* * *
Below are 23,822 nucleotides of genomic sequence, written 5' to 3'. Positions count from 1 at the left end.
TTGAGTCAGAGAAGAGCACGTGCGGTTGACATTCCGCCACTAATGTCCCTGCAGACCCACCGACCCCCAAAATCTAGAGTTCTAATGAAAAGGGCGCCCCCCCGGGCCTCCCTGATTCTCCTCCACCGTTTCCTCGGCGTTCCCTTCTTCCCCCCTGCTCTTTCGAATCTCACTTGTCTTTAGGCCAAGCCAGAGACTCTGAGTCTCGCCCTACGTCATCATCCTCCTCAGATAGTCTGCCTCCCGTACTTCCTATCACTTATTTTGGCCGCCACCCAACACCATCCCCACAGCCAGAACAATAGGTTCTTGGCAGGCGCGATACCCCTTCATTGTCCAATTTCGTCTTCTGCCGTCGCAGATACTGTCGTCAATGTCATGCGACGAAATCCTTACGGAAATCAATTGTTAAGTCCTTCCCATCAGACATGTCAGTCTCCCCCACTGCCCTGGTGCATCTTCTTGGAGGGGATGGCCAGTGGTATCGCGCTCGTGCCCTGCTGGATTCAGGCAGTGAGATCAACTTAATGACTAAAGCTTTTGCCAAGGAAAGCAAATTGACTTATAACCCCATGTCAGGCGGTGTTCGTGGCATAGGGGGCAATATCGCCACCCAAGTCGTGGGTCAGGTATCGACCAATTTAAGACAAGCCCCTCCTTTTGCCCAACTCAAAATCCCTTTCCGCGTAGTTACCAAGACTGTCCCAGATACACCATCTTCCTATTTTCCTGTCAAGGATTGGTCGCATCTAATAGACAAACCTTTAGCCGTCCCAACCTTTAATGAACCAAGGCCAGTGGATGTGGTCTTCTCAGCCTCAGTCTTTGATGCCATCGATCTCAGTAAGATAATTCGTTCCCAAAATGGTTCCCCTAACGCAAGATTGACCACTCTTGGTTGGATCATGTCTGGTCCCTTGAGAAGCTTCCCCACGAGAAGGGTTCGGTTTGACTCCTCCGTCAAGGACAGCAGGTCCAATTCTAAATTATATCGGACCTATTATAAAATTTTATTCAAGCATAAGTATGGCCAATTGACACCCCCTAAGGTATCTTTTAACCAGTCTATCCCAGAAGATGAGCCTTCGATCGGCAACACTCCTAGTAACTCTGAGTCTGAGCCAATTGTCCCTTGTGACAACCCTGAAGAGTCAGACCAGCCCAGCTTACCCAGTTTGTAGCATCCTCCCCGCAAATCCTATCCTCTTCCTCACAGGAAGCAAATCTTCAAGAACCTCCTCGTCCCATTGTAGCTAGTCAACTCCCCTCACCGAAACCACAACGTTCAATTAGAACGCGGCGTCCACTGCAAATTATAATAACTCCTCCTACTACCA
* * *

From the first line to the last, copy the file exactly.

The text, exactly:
Below are 23,822 nucleotides of genomic sequence, written 5' to 3'. Positions count from 1 at the left end.
TTGAGTCAGAGAAGAGCACGTGCGGTTGACATTCCGCCACTAATGTCCCTGCAGACCCACCGACCCCCAAAATCTAGAGTTCTAATGAAAAGGGCGCCCCCCCGGGCCTCCCTGATTCTCCTCCACCGTTTCCTCGGCGTTCCCTTCTTCCCCCCTGCTCTTTCGAATCTCACTTGTCTTTAGGCCAAGCCAGAGACTCTGAGTCTCGCCCTACGTCATCATCCTCCTCAGATAGTCTGCCTCCCGTACTTCCTATCACTTATTTTGGCCGCCACCCAACACCATCCCCACAGCCAGAACAATAGGTTCTTGGCAGGCGCGATACCCCTTCATTGTCCAATTTCGTCTTCTGCCGTCGCAGATACTGTCGTCAATGTCATGCGACGAAATCCTTACGGAAATCAATTGTTAAGTCCTTCCCATCAGACATGTCAGTCTCCCCCACTGCCCTGGTGCATCTTCTTGGAGGGGATGGCCAGTGGTATCGCGCTCGTGCCCTGCTGGATTCAGGCAGTGAGATCAACTTAATGACTAAAGCTTTTGCCAAGGAAAGCAAATTGACTTATAACCCCATGTCAGGCGGTGTTCGTGGCATAGGGGGCAATATCGCCACCCAAGTCGTGGGTCAGGTATCGACCAATTTAAGACAAGCCCCTCCTTTTGCCCAACTCAAAATCCCTTTCCGCGTAGTTACCAAGACTGTCCCAGATACACCATCTTCCTATTTTCCTGTCAAGGATTGGTCGCATCTAATAGACAAACCTTTAGCCGTCCCAACCTTTAATGAACCAAGGCCAGTGGATGTGGTCTTCTCAGCCTCAGTCTTTGATGCCATCGATCTCAGTAAGATAATTCGTTCCCAAAATGGTTCCCCTAACGCAAGATTGACCACTCTTGGTTGGATCATGTCTGGTCCCTTGAGAAGCTTCCCCACGAGAAGGGTTCGGTTTGACTCCTCCGTCAAGGACAGCAGGTCCAATTCTAAATTATATCGGACCTATTATAAAATTTTATTCAAGCATAAGTATGGCCAATTGACACCCCCTAAGGTATCTTTTAACCAGTCTATCCCAGAAGATGAGCCTTCGATCGGCAACACTCCTAGTAACTCTGAGTCTGAGCCAATTGTCCCTTGTGACAACCCTGAAGAGTCAGACCAGCCCAGCTTACCCAGTTTGTAGCATCCTCCCCGCAAATCCTATCCTCTTCCTCACAGGAAGCAAATCTTCAAGAACCTCCTCGTCCCATTGTAGCTAGTCAACTCCCCTCACCGAAACCACAACGTTCAATTAGAACGCGGCGTCCACTGCAAATTATAATAACTCCTCCTACTACCA